Neural Plasticity and Inflammatory Pain
We are exploring both the signals that activate and regulate the excitability of neurons in response to infection and inflammation and the nature and direction of the reciprocal interactions of the nervous and immune systems. We propose that pathogens can directly activate neurons and that inflammatory mediators through generating posttranslational changes on ion channels, can sensitize neurons. Among the specific questions we are asking are: which immune mediators produced by immune cells during inflammation are responsible for altering ion channel function. We are also defining the sequential recruitment and activation of different immune cells in pathogen- and sterile tissue injury- based models of inflammation and their temporal association with the inflammatory pain phenotype, testing the effect of immune cell depletion on peripheral inflammatory pain, as well as measuring immune-derived factors produced during peripheral inflammation that can act on cognate receptors expressed by nociceptor neurons to alter their function.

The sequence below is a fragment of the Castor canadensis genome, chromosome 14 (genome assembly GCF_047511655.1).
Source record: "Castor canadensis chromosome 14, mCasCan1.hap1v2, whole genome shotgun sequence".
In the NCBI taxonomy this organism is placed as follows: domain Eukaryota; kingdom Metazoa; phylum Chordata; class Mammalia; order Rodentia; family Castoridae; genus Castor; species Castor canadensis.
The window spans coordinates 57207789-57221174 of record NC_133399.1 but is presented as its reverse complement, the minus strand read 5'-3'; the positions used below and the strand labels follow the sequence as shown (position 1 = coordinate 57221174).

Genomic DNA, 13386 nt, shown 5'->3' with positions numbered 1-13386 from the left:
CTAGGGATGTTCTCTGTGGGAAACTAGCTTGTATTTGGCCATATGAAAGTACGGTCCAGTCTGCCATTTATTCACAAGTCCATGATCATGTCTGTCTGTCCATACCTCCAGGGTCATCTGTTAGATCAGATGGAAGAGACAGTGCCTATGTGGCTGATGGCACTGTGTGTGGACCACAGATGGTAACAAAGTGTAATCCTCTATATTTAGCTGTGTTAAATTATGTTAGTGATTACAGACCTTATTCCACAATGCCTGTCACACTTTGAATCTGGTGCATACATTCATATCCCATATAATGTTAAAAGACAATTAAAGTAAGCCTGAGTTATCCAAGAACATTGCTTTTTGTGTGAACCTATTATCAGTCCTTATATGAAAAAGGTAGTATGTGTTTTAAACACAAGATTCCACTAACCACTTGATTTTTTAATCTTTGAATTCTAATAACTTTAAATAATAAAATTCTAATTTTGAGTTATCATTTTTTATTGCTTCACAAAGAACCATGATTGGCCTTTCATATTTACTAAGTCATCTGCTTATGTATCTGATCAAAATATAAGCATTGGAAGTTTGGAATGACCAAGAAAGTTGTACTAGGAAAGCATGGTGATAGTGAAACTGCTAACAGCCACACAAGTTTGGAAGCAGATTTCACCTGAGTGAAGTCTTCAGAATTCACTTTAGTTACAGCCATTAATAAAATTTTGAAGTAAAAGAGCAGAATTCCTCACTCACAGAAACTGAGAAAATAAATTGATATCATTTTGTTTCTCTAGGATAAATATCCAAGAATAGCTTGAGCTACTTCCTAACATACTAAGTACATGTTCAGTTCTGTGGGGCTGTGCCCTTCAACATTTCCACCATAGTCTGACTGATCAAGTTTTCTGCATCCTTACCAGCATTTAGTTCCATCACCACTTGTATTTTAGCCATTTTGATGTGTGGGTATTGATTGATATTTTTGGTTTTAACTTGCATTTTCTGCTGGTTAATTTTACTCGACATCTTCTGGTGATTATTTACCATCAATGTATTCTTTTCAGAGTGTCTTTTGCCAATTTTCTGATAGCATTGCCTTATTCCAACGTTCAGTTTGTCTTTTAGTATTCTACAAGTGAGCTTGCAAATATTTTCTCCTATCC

We also will explore what the effect is on immune mediated reactions of ablating specific neurons or pharmacologically silencing them.
Increasingly our data point to a major functional integration of the two systems, both are designed to detect danger, process information, store information as memories and initiate defensive/protective effector functions.